7. The romance. Admittedly, Barry is not my type. He’s gay and happily married and besides that, really kind of funny-looking, but his love songs (and that’s all but three of them) are romantic as hell. So when I turned to serenade my husband in the soft light of those swaying glowsticks, he couldn’t help but give me his “I know…I love you too” smile. Love is Love is Love is Love.
8. The lesson in self-acceptance. Barry admits he’s a dork. I, too, am one. (Select readers know that I sliced my lip open this past week by trying to walk and sip a bottle of Propel at the same time.) But there’s this irrational confidence that comes with finally embracing the fact you’re a gawky person with a big nose and weird hair and owning it. “I’m a sex GOD!” he yelled at one point in the show. Yes, you are, Barry. And so am I, dammit. So am I.
9. The after-show sighting. Stick around on the sidewalk outside the Lunt-Fontanne after the performance, if you can, right next to the row of NYPD cruisers. After about an hour of sweating profusely through your undergarments and meeting some adorable teenagers from New Mexico who have no idea who Barry is but who are willing to pull up “Copacabana” on YouTube and admit he isn’t THAT bad, you’ll be rewarded with a sighting. And He-Who-Writes-the-Songs might even give you the thumbs up.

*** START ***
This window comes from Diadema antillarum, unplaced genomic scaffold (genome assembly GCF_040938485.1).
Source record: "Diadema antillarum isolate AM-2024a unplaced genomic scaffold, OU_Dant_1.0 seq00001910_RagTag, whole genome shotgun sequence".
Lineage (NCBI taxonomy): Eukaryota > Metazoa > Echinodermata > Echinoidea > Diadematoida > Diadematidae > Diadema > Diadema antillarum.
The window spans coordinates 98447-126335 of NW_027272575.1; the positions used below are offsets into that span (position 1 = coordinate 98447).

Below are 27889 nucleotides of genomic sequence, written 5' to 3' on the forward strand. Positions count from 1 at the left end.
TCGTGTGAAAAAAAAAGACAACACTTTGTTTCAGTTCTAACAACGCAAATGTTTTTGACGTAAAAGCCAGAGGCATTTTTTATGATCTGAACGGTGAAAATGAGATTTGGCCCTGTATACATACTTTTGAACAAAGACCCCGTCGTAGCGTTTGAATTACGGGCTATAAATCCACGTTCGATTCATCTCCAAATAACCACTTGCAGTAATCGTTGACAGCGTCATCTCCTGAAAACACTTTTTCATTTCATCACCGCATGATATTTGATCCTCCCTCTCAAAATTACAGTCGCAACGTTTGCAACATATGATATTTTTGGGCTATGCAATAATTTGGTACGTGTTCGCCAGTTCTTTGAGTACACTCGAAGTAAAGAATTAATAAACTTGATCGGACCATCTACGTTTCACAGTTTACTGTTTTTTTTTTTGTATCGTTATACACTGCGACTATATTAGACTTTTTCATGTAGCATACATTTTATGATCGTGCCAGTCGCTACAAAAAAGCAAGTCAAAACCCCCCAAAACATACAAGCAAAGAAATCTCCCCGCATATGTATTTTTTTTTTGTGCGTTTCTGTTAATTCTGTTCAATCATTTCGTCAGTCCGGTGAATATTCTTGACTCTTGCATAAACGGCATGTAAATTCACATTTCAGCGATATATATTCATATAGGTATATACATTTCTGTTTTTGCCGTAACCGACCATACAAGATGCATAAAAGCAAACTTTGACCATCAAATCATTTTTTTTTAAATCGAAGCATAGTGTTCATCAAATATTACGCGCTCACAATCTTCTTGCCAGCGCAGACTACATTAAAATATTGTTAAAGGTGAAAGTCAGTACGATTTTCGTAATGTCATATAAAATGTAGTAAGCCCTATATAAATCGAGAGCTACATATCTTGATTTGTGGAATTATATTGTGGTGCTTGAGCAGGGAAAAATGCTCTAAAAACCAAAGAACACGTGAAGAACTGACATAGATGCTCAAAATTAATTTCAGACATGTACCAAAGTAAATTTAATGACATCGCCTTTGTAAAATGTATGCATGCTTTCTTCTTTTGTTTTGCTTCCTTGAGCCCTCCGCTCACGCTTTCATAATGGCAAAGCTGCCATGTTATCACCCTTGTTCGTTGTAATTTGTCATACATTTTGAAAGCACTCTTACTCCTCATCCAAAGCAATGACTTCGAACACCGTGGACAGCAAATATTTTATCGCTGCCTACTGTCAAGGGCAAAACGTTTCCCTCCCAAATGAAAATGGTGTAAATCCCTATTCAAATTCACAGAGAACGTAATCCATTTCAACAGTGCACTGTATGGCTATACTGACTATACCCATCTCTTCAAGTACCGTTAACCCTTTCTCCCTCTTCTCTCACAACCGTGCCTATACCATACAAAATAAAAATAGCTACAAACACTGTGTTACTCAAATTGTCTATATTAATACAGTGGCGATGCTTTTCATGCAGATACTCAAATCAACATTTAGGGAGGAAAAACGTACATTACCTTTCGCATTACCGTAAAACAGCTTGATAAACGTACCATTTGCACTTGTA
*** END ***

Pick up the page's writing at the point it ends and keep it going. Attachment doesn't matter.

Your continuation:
10. The Theory of Relativity. At one particularly poignant moment in the show, Barry sits down at the piano and performs a surreal duet with a 20-something-year-old version of himself projected onto a screen behind the stage. Initially, the difference between “old Barry” and “young Barry” is shocking. It's that same jarring feeling I get lately when I catch a sudden glimpse of my grey temples in a mirror. But then gradually, the years in between the young Barry and the old Barry just kind of…evaporate…and all you’re aware of is the sweet, sweet harmony borne of the perfect combination of youth and a little bit of wisdom.
So go see him. And if you can’t afford it, go get yourself a good household cleaner and download “Mandy” on iTunes. Your toilet will thank you for it.